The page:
Researchers have identified a set of biomarkers that could help clinicians identify a group of hematologic malignancies known as myelodysplastic syndromes ( MDS ), which affect approximately 300,000 individuals worldwide and often progress to acute myeloid leukemia.
Reported in the Proceedings of the National Academy of Sciences ( PNAS ) the findings point to a possible new diagnostic method for these malignancies, which occur when blood cells remain in an immature stage within the bone marrow and never sufficiently develop into the mature cells necessary for proper hematologic functioning.
The study was led by researchers at Beth Israel Deaconess Medical Center ( BIDMC ) and Heinrich Heine University in Duesseldorf, Germany.
Currently, a bone marrow biopsy is the only definitive means available to diagnose myelodysplastic syndromes.
Therefore, a clinical study has tested whether serum proteomic profiling might be used to identify biomarkers for myelodysplastic syndromes.
Researchers used a combination of two technologies, protein fractionation and mass spectrometry, to create proteome profiles from the serum of 218 patients ( representing clinical trial participants from both the MDS Study Group in Duesseldorf and from BIDMC ). Through these profiles, the investigators were able to successfully distinguish between cases of myelodysplastic syndromes, healthy control subjects and cases of non-MDS-related cytopenias.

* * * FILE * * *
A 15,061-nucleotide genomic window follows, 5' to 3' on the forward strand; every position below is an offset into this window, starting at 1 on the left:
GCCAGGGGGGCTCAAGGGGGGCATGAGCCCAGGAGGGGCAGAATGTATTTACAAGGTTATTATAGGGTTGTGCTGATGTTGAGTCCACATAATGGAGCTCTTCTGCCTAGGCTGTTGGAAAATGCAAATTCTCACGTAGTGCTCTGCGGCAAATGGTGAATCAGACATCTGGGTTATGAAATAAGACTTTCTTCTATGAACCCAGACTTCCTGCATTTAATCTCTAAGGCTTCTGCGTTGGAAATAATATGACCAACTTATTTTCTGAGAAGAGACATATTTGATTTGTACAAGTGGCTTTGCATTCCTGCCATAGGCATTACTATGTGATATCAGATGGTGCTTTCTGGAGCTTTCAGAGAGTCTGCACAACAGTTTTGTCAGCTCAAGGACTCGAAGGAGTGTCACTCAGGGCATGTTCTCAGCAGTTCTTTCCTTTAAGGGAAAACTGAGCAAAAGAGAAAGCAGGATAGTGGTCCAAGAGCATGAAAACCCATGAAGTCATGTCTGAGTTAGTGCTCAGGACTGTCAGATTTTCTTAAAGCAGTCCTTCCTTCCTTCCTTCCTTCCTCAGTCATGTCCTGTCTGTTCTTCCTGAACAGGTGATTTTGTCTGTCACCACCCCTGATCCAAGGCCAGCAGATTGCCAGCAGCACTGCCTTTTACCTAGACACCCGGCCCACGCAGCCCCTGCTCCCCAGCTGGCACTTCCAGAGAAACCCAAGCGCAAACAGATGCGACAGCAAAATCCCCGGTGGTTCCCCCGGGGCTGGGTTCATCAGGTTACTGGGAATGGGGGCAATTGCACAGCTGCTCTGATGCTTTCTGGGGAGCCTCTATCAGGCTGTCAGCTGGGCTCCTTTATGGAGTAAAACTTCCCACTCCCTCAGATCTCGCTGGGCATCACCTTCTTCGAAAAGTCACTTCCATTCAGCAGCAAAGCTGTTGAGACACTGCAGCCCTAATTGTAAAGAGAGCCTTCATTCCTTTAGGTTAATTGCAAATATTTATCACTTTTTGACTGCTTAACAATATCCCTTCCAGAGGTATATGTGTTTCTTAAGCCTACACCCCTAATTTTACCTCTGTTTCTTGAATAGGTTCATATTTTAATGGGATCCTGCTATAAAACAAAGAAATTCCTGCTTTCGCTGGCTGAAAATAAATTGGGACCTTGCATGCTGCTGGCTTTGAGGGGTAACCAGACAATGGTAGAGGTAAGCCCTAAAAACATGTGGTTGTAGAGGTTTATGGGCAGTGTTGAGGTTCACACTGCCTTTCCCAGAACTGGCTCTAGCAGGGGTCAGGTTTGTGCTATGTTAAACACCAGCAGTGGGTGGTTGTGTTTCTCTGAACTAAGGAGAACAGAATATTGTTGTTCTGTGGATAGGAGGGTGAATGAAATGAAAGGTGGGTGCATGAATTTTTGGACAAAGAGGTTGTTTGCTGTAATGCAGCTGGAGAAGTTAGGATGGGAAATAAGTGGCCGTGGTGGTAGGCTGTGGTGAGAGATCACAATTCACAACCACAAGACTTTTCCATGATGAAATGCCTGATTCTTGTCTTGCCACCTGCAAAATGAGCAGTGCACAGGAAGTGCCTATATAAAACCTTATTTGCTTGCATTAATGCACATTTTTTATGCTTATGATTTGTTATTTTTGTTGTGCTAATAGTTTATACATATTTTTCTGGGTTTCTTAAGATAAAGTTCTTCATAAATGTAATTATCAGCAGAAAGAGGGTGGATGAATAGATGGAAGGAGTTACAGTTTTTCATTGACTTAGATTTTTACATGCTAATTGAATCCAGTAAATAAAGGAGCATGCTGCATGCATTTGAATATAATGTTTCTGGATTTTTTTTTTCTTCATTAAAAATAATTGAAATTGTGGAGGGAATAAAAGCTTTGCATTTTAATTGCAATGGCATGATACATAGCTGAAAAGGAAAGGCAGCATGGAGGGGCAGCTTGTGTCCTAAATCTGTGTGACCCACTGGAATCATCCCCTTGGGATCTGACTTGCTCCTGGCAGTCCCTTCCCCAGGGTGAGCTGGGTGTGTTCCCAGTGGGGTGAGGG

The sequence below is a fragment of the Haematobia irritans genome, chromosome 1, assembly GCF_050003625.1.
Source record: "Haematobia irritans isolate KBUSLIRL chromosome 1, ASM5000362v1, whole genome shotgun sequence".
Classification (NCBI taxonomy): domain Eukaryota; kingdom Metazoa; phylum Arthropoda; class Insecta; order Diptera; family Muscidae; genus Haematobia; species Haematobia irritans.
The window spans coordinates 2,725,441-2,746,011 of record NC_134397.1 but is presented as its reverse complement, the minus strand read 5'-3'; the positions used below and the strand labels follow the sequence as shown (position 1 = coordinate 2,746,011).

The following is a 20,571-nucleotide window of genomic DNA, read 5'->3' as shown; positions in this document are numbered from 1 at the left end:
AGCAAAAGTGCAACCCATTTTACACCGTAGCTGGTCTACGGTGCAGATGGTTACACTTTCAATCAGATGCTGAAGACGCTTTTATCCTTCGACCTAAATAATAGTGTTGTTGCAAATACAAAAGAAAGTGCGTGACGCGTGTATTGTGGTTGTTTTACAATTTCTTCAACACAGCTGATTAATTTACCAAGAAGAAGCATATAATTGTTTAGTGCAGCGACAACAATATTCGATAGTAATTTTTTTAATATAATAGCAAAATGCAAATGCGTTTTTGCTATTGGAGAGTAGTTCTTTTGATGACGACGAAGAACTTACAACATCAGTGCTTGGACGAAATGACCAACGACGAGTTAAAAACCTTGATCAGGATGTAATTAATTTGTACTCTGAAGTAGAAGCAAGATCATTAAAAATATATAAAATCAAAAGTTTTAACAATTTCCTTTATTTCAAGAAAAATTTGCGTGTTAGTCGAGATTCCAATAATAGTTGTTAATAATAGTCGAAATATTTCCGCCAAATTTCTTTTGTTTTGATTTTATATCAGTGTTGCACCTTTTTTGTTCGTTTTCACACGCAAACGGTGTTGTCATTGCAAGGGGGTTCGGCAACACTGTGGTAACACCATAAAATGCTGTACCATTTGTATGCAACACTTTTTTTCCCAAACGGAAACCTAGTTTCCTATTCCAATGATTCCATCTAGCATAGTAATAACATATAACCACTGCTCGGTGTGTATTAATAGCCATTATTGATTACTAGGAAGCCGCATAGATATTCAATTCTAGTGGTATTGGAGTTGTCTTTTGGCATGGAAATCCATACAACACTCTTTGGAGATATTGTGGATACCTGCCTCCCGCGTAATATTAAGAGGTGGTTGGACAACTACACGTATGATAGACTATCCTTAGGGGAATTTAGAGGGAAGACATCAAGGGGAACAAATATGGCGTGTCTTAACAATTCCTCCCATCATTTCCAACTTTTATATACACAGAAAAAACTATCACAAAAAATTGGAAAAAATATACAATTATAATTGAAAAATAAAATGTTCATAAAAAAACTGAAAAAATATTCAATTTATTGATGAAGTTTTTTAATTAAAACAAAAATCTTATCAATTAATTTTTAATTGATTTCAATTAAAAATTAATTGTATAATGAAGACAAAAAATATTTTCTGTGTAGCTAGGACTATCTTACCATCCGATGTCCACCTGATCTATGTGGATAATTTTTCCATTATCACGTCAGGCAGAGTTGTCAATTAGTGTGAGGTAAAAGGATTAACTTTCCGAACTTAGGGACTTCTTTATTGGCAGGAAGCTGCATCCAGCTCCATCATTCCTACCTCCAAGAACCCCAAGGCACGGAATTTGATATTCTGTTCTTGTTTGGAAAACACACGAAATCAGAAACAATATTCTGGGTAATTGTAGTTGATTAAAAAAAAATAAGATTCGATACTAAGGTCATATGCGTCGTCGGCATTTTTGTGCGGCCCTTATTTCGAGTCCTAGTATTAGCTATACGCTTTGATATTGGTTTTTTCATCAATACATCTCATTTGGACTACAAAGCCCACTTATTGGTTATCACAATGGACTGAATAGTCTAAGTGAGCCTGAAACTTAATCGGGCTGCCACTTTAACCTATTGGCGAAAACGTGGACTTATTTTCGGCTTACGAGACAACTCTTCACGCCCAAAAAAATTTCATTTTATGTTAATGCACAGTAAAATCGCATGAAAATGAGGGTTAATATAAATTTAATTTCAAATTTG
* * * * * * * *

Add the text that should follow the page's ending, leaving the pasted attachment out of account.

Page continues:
" Rather than uncovering a single biomarker, we were able to identify a protein signature, which reproducibly identified MDS patients among three separate and distinct patient cohorts," explains Libermann. " Since many patients with autoimmune disorders are treated with cytotoxic drugs such as Azathioprine or Methotrexate, they become cytopenic and may be suspected of having myelodysplastic syndromes. By using this new profile, the need for bone marrow biopsies might also be reduced among this patient population."
In the second part of the study, the authors identified two separate chemokines CXCL4 and CXCL7 the first such molecular biomarkers for advanced myelodysplastic syndromes.
" Proteomic profiling, using in-depth mass spectrometry, follows in the footsteps of genomics and represents a critical next step in understanding the pathophysiology of diseases," says Libermann. " This study demonstrated for the first time that proteomic profiling can be used for biomarker discovery and diagnostic evaluation of hematologic malignancies, an important step in refining the diagnosis and, eventually, the treatment of this devastating malignancy."
Source: Beth Israel Deaconess Medical Center, 2007